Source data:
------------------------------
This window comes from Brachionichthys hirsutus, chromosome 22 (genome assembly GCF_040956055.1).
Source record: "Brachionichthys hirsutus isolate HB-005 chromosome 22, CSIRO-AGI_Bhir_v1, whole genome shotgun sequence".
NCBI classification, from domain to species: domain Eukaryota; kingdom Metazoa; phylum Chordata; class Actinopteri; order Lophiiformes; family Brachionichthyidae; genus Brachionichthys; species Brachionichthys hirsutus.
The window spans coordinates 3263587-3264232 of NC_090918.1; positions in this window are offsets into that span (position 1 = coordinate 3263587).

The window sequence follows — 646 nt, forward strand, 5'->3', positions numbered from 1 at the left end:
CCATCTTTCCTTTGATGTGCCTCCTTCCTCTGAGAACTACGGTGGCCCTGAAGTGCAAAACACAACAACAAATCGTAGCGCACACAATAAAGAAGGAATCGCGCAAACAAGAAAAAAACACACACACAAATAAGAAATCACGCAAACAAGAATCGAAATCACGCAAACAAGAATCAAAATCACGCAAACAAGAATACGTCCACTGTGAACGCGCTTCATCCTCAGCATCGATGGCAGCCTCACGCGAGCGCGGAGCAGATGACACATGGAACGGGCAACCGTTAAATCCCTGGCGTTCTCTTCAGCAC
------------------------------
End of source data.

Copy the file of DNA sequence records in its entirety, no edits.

This window comes from Brachionichthys hirsutus, chromosome 22 (genome assembly GCF_040956055.1).
Source record: "Brachionichthys hirsutus isolate HB-005 chromosome 22, CSIRO-AGI_Bhir_v1, whole genome shotgun sequence".
NCBI classification, from domain to species: domain Eukaryota; kingdom Metazoa; phylum Chordata; class Actinopteri; order Lophiiformes; family Brachionichthyidae; genus Brachionichthys; species Brachionichthys hirsutus.
The window spans coordinates 3263587-3264232 of NC_090918.1; positions in this window are offsets into that span (position 1 = coordinate 3263587).

The window sequence follows — 646 nt, forward strand, 5'->3', positions numbered from 1 at the left end:
CCATCTTTCCTTTGATGTGCCTCCTTCCTCTGAGAACTACGGTGGCCCTGAAGTGCAAAACACAACAACAAATCGTAGCGCACACAATAAAGAAGGAATCGCGCAAACAAGAAAAAAACACACACACAAATAAGAAATCACGCAAACAAGAATCGAAATCACGCAAACAAGAATCAAAATCACGCAAACAAGAATACGTCCACTGTGAACGCGCTTCATCCTCAGCATCGATGGCAGCCTCACGCGAGCGCGGAGCAGATGACACATGGAACGGGCAACCGTTAAATCCCTGGCGTTCTCTTCAGCAC